2. Acute cardiac arrhythmias following surgery for congenital heart disease: mechanisms, diagnostic tools, and management.

    Science.gov (United States)

    Payne, Linda; Zeigler, Vicki L; Gillette, Paul C

    2011-06-01

    This article focuses on the management of those cardiac arrhythmias most commonly seen in the immediate postoperative period. They include ventricular tachycardia, ventricular fibrillation, atrial flutter, junctional ectopic tachycardia, bradycardia, and atrioventricular block. The mechanisms of cardiac arrhythmias are reviewed followed by a brief overview of the predominant acute arrhythmias, tools used for the diagnostic evaluation of these arrhythmias, management strategies, and, finally, nursing considerations.

  3. Hemolymph circulation in insect sensory appendages: functional mechanics of antennal accessory pulsatile organs (auxiliary hearts) in the mosquito Anopheles gambiae.

    Science.gov (United States)

    Boppana, Sushma; Hillyer, Julián F

    2014-09-01

    Mosquito antennae provide sensory input that modulates host-seeking, mating and oviposition behaviors. Thus, mosquitoes must ensure the efficient transport of molecules into and out of these appendages. To accomplish this, mosquitoes and other insects have evolved antennal accessory pulsatile organs (APOs) that drive hemolymph into the antennal space. This study characterizes the structural mechanics of hemolymph propulsion throughout the antennae of Anopheles gambiae. Using intravital video imaging, we show that mosquitoes possess paired antennal APOs that are located on each side of the head's dorsal midline. They are situated between the frons and the vertex in an area that is dorsal to the antenna but ventral to the medial-most region of the compound eyes. Antennal APOs contract in synchrony at 1 Hz, which is 45% slower than the heart. By means of histology and intravital imaging, we show that each antennal APO propels hemolymph into the antenna through an antennal vessel that traverses the length of the appendage and has an effective diameter of 1-2 μm. When hemolymph reaches the end of the appendage, it is discharged into the antennal hemocoel and returns to the head. Because a narrow vessel empties into a larger cavity, hemolymph travels up the antenna at 0.2 mm s(-1) but reduces its velocity by 75% as it returns to the head. Finally, treatment of mosquitoes with the anesthetic agent FlyNap (triethylamine) increases both antennal APO and heart contraction rates. In summary, this study presents a comprehensive functional characterization of circulatory physiology in the mosquito antennae.

  4. Nanosecond pulse electric field activation of platelet-rich plasma reduces myocardial infarct size and improves left ventricular mechanical function in the rabbit heart.

    Science.gov (United States)

    Hargrave, Barbara; Li, Francis

    2012-12-01

    In the current study, we used the novel, nonchemical method of nanosecond pulsed electric fields (nsPEF) to investigate the efficiency of a protocol involving the in vivo treatment of the ischemic and reperfused heart and heart cells in culture with platelet-rich plasma (PRP). Associated with the restoration of blood flow to the ischemic tissue is a phenomenon referred to as "ischemic reperfusion injury." Clinically a type of reperfusion injury occurs during coronary bypass surgery once blood perfusion to the heart is restarted. Although the restoration of oxygen to ischemic myocardial cells is critical for tissue survival, reperfusion causes myocardial oxidative stress, attributable in part to the increased production of reactive oxygen species (ROS). Enhanced ROS production is associated with mitochondrial damage. Adult female New Zealand white rabbits were anesthetized and a left thoracotomy performed to expose the heart. The distal segment of the left anterior descending coronary artery was occluded for 15 minutes and then released so reperfusion of the tissue could occur. PRP (.21 mg/heart) or saline was injected into the ischemic area of the myocardium. Mechanical function of the left ventricle was analyzed using a Millar catheter attached to a Micro-Med Analysis System. H9c2 cells in culture were treated with 1 mL of nsPEF activated PRP (1.05 mg/flask) for 24 hours before analysis for ROS production or mitochondrial depolarization damage). The left ventricle contracted and relaxed faster and infarct size was reduced in hearts treated with PRP compared with saline. ROS production and mitochondrial depolarization were reduced in H9c2 cells treated with PRP and stimulated with hydrogen peroxide. These results provide evidence that nsPEFs can successfully be used to prepare PRP and that the PRP is functional in heart protection possibly by reducing ROS generation and stabilizing the mitochondria of the ischemic/reperfused heart.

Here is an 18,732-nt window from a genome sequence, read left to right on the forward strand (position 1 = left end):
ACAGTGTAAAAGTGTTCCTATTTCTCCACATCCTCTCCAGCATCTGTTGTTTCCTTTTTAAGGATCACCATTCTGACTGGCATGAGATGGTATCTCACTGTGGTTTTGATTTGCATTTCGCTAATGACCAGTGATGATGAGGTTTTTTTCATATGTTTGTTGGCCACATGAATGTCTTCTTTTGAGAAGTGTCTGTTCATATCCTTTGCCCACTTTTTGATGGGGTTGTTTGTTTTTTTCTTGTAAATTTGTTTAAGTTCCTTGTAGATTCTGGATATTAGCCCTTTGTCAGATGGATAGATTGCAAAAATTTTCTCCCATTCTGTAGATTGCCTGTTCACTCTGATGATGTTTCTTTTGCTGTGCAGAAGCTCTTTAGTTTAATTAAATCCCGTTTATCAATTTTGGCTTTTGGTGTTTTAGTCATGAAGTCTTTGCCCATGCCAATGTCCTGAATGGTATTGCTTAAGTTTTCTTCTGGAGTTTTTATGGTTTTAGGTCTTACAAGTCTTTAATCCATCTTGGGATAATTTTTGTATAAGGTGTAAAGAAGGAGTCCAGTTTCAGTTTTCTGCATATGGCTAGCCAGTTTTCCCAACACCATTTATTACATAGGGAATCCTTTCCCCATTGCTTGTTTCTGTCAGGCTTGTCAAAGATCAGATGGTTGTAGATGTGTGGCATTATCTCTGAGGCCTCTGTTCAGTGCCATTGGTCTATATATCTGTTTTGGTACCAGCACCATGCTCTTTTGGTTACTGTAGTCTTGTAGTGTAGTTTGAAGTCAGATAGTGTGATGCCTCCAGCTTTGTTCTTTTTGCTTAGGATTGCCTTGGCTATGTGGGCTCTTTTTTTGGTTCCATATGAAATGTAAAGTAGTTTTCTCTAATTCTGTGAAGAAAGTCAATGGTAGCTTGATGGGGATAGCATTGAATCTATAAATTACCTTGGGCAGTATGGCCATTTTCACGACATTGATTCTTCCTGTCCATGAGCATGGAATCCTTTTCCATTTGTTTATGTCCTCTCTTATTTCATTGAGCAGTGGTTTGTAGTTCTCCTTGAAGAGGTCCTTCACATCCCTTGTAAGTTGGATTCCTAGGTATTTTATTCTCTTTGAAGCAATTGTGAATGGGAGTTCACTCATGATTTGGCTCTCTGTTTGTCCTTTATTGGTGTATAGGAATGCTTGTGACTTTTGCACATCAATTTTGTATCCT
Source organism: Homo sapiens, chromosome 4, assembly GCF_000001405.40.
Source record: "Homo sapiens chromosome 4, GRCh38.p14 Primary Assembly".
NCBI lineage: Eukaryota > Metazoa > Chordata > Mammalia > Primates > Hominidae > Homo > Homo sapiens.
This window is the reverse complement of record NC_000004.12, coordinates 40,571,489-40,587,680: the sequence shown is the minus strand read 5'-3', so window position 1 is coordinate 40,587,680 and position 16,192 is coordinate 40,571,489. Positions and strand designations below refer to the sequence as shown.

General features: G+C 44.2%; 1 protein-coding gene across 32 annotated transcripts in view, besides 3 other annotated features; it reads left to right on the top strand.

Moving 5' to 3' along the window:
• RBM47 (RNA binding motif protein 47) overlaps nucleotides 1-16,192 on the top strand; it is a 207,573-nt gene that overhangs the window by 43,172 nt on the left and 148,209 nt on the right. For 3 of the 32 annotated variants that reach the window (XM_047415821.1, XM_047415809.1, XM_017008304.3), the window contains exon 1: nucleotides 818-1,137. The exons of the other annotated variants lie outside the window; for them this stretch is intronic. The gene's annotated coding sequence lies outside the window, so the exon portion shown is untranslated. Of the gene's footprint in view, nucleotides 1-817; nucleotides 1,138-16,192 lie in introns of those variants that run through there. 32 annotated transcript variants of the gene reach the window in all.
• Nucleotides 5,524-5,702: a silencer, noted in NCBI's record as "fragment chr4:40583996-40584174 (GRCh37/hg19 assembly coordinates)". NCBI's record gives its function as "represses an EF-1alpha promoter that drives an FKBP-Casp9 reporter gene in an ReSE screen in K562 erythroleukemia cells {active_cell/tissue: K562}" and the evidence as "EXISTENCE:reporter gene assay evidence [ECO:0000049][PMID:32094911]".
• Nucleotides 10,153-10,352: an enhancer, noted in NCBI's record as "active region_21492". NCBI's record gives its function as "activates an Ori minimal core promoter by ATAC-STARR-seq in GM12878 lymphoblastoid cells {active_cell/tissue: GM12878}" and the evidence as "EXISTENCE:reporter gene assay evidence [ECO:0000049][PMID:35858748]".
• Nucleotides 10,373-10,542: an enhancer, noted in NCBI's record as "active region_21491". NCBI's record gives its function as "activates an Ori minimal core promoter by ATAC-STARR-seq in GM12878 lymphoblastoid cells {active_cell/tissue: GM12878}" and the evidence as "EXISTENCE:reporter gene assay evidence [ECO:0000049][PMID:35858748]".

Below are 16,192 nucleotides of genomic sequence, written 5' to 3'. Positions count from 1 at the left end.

5. Prospective ECG triggering reduces prosthetic heart valve-induced artefacts compared with retrospective ECG gating on 256-slice CT

    Energy Technology Data Exchange (ETDEWEB)

    Symersky, Petr [Academic Medical Center, Department of Cardiothoracic Surgery, Amsterdam (Netherlands); Habets, Jesse; Budde, Ricardo P.J. [University Medical Center Utrecht, Department of Radiology, Utrecht (Netherlands); Westers, Paul [University Medical Center Utrecht, Department of Biostatistics, Julius Center for Health Sciences and Primary Care, Utrecht (Netherlands); Mol, Bas A.J.M. de [Academic Medical Center, Department of Cardiothoracic Surgery, Amsterdam (Netherlands); University of Technology Eindhoven, Department of Biomedical Engineering, Eindhoven (Netherlands); Prokop, Mathias [Radboud University Nijmegen Medical Center, Department of Radiology, Nijmegen (Netherlands)

    2012-06-15